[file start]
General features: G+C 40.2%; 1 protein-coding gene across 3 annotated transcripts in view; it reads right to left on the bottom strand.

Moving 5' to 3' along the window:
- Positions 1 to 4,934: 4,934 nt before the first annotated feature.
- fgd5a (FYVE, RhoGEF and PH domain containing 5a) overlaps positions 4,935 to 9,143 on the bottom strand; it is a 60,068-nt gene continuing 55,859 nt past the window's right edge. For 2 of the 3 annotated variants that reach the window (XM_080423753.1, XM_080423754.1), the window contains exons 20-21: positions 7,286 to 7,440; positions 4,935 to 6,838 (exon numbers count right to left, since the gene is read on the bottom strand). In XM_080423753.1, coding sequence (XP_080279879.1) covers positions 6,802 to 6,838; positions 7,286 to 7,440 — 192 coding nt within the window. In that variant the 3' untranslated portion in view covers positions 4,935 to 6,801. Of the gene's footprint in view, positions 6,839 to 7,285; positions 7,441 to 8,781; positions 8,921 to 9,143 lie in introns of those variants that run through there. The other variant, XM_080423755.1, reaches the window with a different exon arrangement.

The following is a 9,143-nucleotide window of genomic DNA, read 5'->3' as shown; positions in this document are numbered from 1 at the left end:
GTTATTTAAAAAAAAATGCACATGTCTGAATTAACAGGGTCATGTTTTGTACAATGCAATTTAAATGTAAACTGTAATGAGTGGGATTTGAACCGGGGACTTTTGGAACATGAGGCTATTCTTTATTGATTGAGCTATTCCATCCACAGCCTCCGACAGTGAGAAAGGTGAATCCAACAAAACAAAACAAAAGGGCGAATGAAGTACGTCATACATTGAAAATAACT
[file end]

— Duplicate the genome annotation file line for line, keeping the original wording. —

General features: G+C 40.2%; 1 protein-coding gene across 3 annotated transcripts in view; it reads right to left on the bottom strand.

Moving 5' to 3' along the window:
- Positions 1 to 4,934: 4,934 nt before the first annotated feature.
- fgd5a (FYVE, RhoGEF and PH domain containing 5a) overlaps positions 4,935 to 9,143 on the bottom strand; it is a 60,068-nt gene continuing 55,859 nt past the window's right edge. For 2 of the 3 annotated variants that reach the window (XM_080423753.1, XM_080423754.1), the window contains exons 20-21: positions 7,286 to 7,440; positions 4,935 to 6,838 (exon numbers count right to left, since the gene is read on the bottom strand). In XM_080423753.1, coding sequence (XP_080279879.1) covers positions 6,802 to 6,838; positions 7,286 to 7,440 — 192 coding nt within the window. In that variant the 3' untranslated portion in view covers positions 4,935 to 6,801. Of the gene's footprint in view, positions 6,839 to 7,285; positions 7,441 to 8,781; positions 8,921 to 9,143 lie in introns of those variants that run through there. The other variant, XM_080423755.1, reaches the window with a different exon arrangement.

The following is a 9,143-nucleotide window of genomic DNA, read 5'->3' as shown; positions in this document are numbered from 1 at the left end:
GTTATTTAAAAAAAAATGCACATGTCTGAATTAACAGGGTCATGTTTTGTACAATGCAATTTAAATGTAAACTGTAATGAGTGGGATTTGAACCGGGGACTTTTGGAACATGAGGCTATTCTTTATTGATTGAGCTATTCCATCCACAGCCTCCGACAGTGAGAAAGGTGAATCCAACAAAACAAAACAAAAGGGCGAATGAAGTACGTCATACATTGAAAATAACT